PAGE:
Drought has forced 7.8 million people across the whole of Ethiopia to rely on emergency food handouts to stay alive.
A government not for the people. “If donors doesn’t send more aid money, the Ethiopian government would be “forced” to tap its development budget for drought relief.”
The Somali people of Ethiopia’s southeast have a name for the drought that has killed livestock, dried up wells and forced hundreds of thousands into camps: sima, which means “equalised”.
It’s an appropriate name, they say, because this drought has left no person untouched, spared no corner of their arid region. And it has forced 7.8 million people across the whole of Ethiopia to rely on emergency food handouts to stay alive.
Continue reading Starvation Looms as Food Runs Out in Drought-hit Ethiopia
EXPOSED. Dr. Tedros Adhanom Ghebreyesus has been accused of covering up cholera outbreaks in Ethiopia by an associate of a rival for World Health Organization director general. (Photo Credit: Fabrice Coffrini/Agence France-Presse — Getty Images)
| THE NEW YORK TIMES DONALD G. McNEIL Jr.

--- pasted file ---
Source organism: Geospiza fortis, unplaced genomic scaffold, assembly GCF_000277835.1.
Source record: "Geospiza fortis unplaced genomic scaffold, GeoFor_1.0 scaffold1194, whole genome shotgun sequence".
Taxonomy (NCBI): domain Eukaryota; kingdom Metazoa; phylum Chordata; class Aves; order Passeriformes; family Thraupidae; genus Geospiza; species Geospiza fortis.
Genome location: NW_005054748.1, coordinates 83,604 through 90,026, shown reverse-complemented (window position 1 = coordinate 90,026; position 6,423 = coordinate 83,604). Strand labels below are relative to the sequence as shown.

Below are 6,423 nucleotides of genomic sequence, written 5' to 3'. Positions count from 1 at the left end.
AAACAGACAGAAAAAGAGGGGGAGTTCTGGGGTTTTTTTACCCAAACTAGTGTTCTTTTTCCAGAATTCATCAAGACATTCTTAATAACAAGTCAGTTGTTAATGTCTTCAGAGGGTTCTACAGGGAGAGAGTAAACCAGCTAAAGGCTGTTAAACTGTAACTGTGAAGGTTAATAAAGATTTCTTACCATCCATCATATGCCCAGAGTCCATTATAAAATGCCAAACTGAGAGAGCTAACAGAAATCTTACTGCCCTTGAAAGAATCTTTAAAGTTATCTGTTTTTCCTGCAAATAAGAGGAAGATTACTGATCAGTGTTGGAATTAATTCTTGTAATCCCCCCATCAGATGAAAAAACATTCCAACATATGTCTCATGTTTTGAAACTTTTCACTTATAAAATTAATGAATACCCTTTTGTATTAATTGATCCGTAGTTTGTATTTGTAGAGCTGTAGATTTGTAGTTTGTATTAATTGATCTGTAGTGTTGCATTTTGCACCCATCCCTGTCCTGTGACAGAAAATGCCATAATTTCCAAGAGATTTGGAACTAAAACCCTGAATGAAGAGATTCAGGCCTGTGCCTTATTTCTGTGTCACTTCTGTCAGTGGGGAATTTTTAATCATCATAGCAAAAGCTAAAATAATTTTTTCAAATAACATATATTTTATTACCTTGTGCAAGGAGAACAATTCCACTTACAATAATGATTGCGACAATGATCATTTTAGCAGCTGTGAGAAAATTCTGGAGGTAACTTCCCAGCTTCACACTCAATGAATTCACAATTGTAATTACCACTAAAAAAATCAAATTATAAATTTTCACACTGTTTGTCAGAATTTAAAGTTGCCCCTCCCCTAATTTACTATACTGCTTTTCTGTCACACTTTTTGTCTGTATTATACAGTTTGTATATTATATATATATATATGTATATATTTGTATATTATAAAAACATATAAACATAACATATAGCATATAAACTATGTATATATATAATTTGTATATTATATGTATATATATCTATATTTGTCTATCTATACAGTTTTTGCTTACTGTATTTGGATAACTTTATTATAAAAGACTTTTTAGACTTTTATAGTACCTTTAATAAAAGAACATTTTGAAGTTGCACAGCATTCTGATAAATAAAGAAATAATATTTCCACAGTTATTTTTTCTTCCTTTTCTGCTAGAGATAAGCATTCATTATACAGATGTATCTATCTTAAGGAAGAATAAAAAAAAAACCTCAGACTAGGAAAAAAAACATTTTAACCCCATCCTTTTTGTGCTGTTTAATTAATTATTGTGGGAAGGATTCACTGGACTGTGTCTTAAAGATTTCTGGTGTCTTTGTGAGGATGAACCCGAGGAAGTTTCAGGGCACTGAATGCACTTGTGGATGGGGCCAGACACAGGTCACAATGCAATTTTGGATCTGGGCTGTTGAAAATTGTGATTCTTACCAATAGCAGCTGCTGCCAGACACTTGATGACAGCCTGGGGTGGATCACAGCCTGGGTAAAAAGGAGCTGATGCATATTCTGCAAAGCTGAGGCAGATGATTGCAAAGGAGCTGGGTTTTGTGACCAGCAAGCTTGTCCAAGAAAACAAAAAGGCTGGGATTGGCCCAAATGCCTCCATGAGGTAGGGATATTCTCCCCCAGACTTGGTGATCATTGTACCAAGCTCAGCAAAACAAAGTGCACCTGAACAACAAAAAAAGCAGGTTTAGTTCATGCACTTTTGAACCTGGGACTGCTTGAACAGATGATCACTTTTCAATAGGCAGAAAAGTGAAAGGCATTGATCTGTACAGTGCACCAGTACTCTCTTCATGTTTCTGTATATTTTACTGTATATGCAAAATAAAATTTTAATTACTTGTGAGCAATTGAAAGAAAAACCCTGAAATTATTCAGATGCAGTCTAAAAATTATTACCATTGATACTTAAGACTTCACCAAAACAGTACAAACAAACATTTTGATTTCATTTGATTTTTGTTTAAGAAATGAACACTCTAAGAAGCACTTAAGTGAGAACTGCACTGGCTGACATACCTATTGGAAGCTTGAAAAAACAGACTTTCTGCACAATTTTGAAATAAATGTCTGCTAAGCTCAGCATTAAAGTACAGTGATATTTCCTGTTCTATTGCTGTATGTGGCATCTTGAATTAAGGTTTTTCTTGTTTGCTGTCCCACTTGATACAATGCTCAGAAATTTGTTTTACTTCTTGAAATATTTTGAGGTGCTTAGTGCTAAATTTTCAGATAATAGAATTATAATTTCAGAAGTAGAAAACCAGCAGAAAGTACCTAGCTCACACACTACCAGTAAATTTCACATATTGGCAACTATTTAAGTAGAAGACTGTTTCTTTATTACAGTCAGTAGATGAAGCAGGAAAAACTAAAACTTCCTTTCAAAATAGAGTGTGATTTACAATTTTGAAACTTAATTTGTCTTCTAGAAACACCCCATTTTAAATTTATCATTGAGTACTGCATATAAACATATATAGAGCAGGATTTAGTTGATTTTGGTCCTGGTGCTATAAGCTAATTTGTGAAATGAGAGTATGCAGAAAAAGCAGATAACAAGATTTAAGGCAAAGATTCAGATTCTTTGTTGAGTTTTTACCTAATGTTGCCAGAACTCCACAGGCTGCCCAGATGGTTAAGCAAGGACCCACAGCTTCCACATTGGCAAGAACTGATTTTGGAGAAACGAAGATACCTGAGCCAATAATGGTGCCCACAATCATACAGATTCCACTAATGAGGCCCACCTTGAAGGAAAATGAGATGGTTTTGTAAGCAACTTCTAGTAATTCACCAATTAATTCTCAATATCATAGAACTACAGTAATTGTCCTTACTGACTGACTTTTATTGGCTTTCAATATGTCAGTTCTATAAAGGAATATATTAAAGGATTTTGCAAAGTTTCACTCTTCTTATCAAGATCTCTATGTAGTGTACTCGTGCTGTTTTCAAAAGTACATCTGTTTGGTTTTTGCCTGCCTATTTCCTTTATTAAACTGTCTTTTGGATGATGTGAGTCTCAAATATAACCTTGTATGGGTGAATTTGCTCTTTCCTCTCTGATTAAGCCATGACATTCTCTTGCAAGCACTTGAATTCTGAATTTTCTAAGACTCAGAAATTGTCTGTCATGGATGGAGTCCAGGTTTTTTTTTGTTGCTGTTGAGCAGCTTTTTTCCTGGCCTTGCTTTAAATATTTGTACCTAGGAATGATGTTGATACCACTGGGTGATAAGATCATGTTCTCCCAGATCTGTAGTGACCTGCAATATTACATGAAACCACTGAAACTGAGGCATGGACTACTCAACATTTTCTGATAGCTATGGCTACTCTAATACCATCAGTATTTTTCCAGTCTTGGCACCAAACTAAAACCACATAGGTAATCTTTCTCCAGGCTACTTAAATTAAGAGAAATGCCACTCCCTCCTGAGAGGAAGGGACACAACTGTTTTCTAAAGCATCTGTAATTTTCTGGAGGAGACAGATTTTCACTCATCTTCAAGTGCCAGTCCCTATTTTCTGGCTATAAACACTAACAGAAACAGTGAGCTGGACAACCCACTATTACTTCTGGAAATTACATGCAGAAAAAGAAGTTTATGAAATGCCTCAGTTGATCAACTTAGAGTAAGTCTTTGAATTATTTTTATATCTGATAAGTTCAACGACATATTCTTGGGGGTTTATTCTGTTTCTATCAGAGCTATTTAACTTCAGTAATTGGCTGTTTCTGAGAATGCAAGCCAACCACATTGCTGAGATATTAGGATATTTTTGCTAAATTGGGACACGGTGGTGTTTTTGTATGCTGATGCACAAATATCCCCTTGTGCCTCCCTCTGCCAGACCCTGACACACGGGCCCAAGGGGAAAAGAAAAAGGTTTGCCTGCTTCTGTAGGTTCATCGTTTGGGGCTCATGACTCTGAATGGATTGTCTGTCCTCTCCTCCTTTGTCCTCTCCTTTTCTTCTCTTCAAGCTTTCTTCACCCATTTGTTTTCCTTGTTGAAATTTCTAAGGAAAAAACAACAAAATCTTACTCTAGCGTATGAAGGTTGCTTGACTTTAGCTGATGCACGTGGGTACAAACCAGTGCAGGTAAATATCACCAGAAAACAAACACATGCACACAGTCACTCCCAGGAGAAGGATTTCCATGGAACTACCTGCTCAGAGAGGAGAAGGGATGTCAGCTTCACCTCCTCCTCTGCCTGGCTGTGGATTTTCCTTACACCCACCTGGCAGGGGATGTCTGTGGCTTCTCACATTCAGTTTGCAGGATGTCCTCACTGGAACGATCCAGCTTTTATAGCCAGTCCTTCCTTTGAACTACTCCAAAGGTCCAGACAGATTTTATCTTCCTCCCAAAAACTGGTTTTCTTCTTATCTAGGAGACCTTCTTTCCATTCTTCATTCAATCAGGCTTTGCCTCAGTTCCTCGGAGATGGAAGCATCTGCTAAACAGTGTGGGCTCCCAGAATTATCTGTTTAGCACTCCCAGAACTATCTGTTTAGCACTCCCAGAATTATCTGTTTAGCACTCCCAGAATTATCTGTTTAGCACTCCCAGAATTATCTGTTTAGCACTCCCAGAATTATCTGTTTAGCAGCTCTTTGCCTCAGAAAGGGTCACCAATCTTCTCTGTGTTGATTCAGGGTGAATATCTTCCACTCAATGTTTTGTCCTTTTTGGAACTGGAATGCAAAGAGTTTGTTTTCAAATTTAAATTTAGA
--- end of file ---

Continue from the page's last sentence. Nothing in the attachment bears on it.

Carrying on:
A leading candidate to head the World Health Organization was accused this week of covering up three cholera epidemics in his home country, Ethiopia, when he was health minister — a charge that could seriously undermine his campaign to run the agency.
The accusation against
Tedros Adhanom Ghebreyesus was made by a prominent global health expert who is also an informal adviser to Dr. David Nabarro, a rival candidate in the race for W.H.O. director general. Continue reading WHO Director General Candidate Accused of Covering Up Epidemics
SENSITIVE TO BAD NEWS? In Ethiopia, you call it cholera, I call it AWD (acute watery diarrhoea). You call it famine and I call it drought. Such are the words international humanitarian organizations are ordered to use in the country in order to suppress negative news.
| for Washington Post, Paul Scemm
After going through its worst drought in 50 years, Ethiopia is again seeing rain. In fact, in some places, it’s falling too hard and has set off floods.
So while the number of people requiring food aid has dropped slightly from 10.2 million in January to
9.7 million, according to the latest figures, there is a new threat of disease in a population weakened by drought.
Measles, meningitis, malaria and scabies are on the rise. And most seriously, there has been an outbreak of something mysteriously called “
AWD,” according to the Humanitarian Requirements Document, issued by the government and humanitarian agencies on Aug. 13. Continue reading Ethiopia Doesn’t Want You to Know These Things are Happening in the Country